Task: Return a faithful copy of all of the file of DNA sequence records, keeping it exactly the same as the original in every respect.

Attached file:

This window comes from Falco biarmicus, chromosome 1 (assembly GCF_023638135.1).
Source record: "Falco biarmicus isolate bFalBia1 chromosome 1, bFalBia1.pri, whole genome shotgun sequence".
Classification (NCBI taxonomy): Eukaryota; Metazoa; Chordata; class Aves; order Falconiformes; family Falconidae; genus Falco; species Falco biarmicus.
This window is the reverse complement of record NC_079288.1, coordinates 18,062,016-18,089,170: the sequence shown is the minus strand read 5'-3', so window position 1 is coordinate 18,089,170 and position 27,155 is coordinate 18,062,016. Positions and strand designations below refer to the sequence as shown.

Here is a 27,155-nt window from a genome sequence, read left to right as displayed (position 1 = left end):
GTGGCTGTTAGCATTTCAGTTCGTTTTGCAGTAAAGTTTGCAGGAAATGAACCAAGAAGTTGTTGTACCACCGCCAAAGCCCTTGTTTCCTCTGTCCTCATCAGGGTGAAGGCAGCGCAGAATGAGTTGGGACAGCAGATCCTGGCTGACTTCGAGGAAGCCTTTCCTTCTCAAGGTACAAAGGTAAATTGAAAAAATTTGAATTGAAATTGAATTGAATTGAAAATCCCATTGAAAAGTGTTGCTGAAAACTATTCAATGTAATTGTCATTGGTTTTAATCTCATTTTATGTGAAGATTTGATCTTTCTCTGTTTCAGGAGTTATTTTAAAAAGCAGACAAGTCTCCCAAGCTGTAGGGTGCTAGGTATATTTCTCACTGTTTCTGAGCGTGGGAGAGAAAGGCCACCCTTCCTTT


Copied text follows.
This window comes from Falco biarmicus, chromosome 1 (assembly GCF_023638135.1).
Source record: "Falco biarmicus isolate bFalBia1 chromosome 1, bFalBia1.pri, whole genome shotgun sequence".
Classification (NCBI taxonomy): Eukaryota; Metazoa; Chordata; class Aves; order Falconiformes; family Falconidae; genus Falco; species Falco biarmicus.
This window is the reverse complement of record NC_079288.1, coordinates 18,062,016-18,089,170: the sequence shown is the minus strand read 5'-3', so window position 1 is coordinate 18,089,170 and position 27,155 is coordinate 18,062,016. Positions and strand designations below refer to the sequence as shown.

Here is a 27,155-nt window from a genome sequence, read left to right as displayed (position 1 = left end):
GTGGCTGTTAGCATTTCAGTTCGTTTTGCAGTAAAGTTTGCAGGAAATGAACCAAGAAGTTGTTGTACCACCGCCAAAGCCCTTGTTTCCTCTGTCCTCATCAGGGTGAAGGCAGCGCAGAATGAGTTGGGACAGCAGATCCTGGCTGACTTCGAGGAAGCCTTTCCTTCTCAAGGTACAAAGGTAAATTGAAAAAATTTGAATTGAAATTGAATTGAATTGAAAATCCCATTGAAAAGTGTTGCTGAAAACTATTCAATGTAATTGTCATTGGTTTTAATCTCATTTTATGTGAAGATTTGATCTTTCTCTGTTTCAGGAGTTATTTTAAAAAGCAGACAAGTCTCCCAAGCTGTAGGGTGCTAGGTATATTTCTCACTGTTTCTGAGCGTGGGAGAGAAAGGCCACCCTTCCTTT